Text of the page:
Diagnosis of Blastic Plasmacytoid Dendritic Cell Neoplasm
January 1, 2014
By Ayumi Corn, M.D.
Neoplastic infiltrates of the skin with blastoid morphology can be diagnostically challenging. When evaluating such lesions, hematolymphoid neoplasms are a primary consideration, and immunohistochemical studies are frequently performed to determine the lineage of the neoplastic cells. The histologic differential diagnosis includes B-cell and T-cell lymphomas, NK-cell neoplasms, high grade plasma cell neoplasms, myeloid leukemia cutis, and blastic plasmacytoid dendritic cell neoplasm.
Most cases of B-cell, T-cell, NK-cell, and plasma cell neoplasms have a specific immunophenotype that can be established by immunohistochemical evaluation. After these entities are excluded, the differential diagnosis is most frequently between a cutaneous presentation of acute myeloid leukemia (leukemia cutis) and blastic plasmacytoid dendritic cell neoplasm. These two neoplastic processes can be difficult to distinguish due to overlap of both morphologic, immunophenotypic, and clinical features.
Acute myeloid leukemia typically presents with peripheral blood and bone marrow involvement, but may occasionally involve extramedullary tissue. A tumor mass of myeloid blasts in tissue outside of the bone marrow (myeloid sarcoma) can occur in essentially any body site, including skin, soft tissue, lymph nodes, and gastrointestinal tract. In cases of acute myeloid leukemia with skin involvement (or leukemia cutis), the finding of characteristic blasts in the peripheral blood and bone marrow, with the support for flow cytometric immunophenotyping, may be diagnostic. Past medical history may be very enlightening in a subset of these cases. A patient with a previous diagnosis of acute myeloid leukemia and subsequently presenting with skin lesions mostly likely has leukemia cutis. Cases with involvement limited to the skin and in which the patient has no prior history, however, can be more diagnostically challenging.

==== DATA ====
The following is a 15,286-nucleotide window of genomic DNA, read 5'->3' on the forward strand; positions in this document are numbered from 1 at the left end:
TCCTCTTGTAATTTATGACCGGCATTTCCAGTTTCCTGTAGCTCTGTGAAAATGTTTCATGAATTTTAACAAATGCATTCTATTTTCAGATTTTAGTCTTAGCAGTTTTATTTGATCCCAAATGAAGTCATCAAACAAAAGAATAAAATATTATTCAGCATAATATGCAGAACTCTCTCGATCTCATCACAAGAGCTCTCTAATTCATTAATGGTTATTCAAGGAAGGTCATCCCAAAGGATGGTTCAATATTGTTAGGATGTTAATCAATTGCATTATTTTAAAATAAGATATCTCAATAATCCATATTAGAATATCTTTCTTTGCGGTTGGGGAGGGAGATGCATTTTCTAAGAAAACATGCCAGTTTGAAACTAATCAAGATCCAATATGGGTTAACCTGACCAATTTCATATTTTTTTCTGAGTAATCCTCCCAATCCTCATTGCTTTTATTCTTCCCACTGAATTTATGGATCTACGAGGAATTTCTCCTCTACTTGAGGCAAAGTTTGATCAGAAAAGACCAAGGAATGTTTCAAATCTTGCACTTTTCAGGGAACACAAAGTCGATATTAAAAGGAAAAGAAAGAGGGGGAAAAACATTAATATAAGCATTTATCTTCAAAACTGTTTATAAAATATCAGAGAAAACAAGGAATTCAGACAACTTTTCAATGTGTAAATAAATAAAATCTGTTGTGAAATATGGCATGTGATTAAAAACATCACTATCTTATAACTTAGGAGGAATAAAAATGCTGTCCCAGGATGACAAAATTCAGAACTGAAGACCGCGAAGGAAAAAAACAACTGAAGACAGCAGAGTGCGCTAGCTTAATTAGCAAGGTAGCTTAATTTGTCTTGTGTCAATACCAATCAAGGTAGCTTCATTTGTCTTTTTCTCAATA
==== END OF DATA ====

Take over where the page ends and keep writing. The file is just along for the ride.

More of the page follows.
Blastic plasmacytoid dendritic cell neoplasm is an aggressive tumor believed to be derived from precursors of plasmacytoid dendritic cells. Patients with this neoplasm present with solitary or multiple skin lesions, and peripheral blood and bone marrow involvement usually occur later in disease progression. Distinguishing blastic plasmacytoid dendritic cell neoplasm from leukemia cutis in skin biopsies requires immunophenotypic studies, but there is significant overlap in immunophenotype, including positivity for CD4, CD33, CD43, CD56, CD68, HLA-DR.
CD123 and TCL-1 have been shown to be expressed by blastic plasmacytoid dendritic cell neoplasms, and when included in the immunohistochemical panel, may be useful in its distinction from leukemia cutis. TCL-1 has been reported to be positive in 82-90% of blastic plasmacytoid dendritic cell neoplasms, whereas only 7-17% of leukemia cutis are positive. The addition of CD123 to the immunohistochemical panel is helpful given that 83%-100% of blastic plasmacytoid dendritic cell neoplasms have been reported to be positive for CD123, while only 17% of leukemia cutis are positive. In the correct clinical setting, positivity for CD4, CD56, CD123, and TCL-1 in a morphologically blastoid population supports the diagnosis of blastic plasmacytoid dendritic cell neoplasm.
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